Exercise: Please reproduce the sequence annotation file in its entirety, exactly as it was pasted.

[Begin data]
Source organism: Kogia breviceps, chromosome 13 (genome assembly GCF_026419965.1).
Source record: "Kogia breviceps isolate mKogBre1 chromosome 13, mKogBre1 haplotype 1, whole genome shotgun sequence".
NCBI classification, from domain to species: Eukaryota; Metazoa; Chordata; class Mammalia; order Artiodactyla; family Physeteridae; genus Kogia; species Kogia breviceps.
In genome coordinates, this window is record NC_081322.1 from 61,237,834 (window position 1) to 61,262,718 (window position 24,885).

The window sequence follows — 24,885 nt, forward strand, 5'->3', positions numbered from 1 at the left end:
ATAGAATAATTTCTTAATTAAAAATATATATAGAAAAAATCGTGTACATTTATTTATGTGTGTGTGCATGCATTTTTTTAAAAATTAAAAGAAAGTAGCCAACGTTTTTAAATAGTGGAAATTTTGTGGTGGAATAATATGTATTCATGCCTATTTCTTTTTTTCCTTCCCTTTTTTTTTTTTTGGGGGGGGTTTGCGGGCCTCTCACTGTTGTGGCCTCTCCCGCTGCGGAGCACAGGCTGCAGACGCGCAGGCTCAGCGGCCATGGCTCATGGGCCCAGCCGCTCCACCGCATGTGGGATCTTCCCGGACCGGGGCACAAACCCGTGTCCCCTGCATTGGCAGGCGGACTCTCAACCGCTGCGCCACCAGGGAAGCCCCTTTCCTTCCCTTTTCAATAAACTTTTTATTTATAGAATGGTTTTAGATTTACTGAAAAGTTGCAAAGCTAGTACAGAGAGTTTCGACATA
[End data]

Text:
Source organism: Kogia breviceps, chromosome 13 (genome assembly GCF_026419965.1).
Source record: "Kogia breviceps isolate mKogBre1 chromosome 13, mKogBre1 haplotype 1, whole genome shotgun sequence".
NCBI classification, from domain to species: Eukaryota; Metazoa; Chordata; class Mammalia; order Artiodactyla; family Physeteridae; genus Kogia; species Kogia breviceps.
In genome coordinates, this window is record NC_081322.1 from 61,237,834 (window position 1) to 61,262,718 (window position 24,885).

The window sequence follows — 24,885 nt, forward strand, 5'->3', positions numbered from 1 at the left end:
ATAGAATAATTTCTTAATTAAAAATATATATAGAAAAAATCGTGTACATTTATTTATGTGTGTGTGCATGCATTTTTTTAAAAATTAAAAGAAAGTAGCCAACGTTTTTAAATAGTGGAAATTTTGTGGTGGAATAATATGTATTCATGCCTATTTCTTTTTTTCCTTCCCTTTTTTTTTTTTTGGGGGGGGTTTGCGGGCCTCTCACTGTTGTGGCCTCTCCCGCTGCGGAGCACAGGCTGCAGACGCGCAGGCTCAGCGGCCATGGCTCATGGGCCCAGCCGCTCCACCGCATGTGGGATCTTCCCGGACCGGGGCACAAACCCGTGTCCCCTGCATTGGCAGGCGGACTCTCAACCGCTGCGCCACCAGGGAAGCCCCTTTCCTTCCCTTTTCAATAAACTTTTTATTTATAGAATGGTTTTAGATTTACTGAAAAGTTGCAAAGCTAGTACAGAGAGTTTCGACATA